When the dice of Netflix randomness was rolled by Team Courier TV Section my near-thirty year old, Film Theory and Practice MA, BA Media Production First Class Honours film scholar heart pined for anything but Jack Whitehall: Travels with My Father. Ask and ye shall receive; a Kung-Fu Panda film spin-off series.
I’ve actually seen Kung-Fu Panda as I took my then much younger sister to see it at the cinema after working a sixteen hour nightshift. I liked the opening five minutes and enjoyed the music in the credits when she woke me up at the end. It’s the kind of film I could like – hell I’ve studied Bergman, Lynch, Chaplin, Lang, Fellini and Godard but my film is still Ratatouille. So gimme the series in all it’s Jack Whitehall free glory – I can make this work can’t I?
In a time where we question the insensitivity of Western appropriation it does feel wrong seeing a predominantly white American voice cast tell a Chinese story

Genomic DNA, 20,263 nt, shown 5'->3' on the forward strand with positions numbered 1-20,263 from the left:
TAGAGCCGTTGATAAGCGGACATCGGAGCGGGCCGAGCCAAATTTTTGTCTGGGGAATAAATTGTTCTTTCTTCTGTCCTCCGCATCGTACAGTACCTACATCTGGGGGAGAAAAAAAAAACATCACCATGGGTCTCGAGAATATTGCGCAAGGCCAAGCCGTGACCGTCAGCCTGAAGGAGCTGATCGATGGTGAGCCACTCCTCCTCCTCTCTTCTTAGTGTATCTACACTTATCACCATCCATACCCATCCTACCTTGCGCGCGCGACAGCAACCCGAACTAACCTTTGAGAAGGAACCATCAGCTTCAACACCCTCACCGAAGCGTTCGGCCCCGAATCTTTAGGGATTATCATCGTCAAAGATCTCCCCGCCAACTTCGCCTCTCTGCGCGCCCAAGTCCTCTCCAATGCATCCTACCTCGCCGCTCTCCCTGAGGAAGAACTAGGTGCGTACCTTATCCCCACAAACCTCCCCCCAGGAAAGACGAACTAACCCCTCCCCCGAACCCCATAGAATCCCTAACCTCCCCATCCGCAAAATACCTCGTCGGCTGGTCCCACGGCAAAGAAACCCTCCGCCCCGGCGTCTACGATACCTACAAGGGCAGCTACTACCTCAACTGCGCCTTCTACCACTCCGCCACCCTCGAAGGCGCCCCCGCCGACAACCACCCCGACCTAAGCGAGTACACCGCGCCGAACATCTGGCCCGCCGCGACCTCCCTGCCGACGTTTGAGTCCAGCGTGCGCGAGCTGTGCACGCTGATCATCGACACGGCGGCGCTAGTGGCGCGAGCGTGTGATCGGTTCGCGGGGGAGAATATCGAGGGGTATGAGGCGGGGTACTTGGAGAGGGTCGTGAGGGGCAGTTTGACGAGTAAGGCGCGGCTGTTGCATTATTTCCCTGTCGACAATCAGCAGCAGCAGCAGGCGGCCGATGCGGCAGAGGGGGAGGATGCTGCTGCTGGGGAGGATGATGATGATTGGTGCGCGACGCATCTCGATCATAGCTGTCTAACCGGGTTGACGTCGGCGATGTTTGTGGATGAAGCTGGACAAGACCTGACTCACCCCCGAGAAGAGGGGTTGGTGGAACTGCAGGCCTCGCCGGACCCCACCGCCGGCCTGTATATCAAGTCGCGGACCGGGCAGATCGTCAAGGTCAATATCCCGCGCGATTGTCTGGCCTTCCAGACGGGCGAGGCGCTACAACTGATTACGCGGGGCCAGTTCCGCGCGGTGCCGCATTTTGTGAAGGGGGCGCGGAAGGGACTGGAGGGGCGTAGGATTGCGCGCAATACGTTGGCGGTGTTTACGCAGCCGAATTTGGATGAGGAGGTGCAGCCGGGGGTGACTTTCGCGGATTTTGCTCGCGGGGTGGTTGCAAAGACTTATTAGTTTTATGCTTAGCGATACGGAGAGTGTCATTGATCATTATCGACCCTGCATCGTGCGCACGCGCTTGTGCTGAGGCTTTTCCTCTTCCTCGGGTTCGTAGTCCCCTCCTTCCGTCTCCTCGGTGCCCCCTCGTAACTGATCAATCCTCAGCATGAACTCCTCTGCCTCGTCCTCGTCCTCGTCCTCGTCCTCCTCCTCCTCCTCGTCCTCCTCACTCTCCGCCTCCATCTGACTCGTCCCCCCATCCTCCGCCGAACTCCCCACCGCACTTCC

Well not really, as it’s a spin-off from a film I haven’t seen and it’s for people much younger than me. I love Asian storytelling, mythology and culture, but in a time where we question the insensitivity of Western appropriation it does feel wrong seeing a predominantly white American voice cast tell a Chinese story. The respect is there, but it fundamentally is whitewashing and that is distracting. The animation is as gorgeous and cartoonish as DreamWorks SKG always is, the stories are interesting and I can see a pre-teen version of myself laughing at all the silly jokes. Jack Black is bursting with energy as lead Po and the transition to a Flash based two dimensional animation style for flashbacks is striking. There are worse things on Netflix to watch, but there are better also. If you’re remotely curious I’d direct you to Laika Animation’s fantastic film Kubo and the Two Strings instead.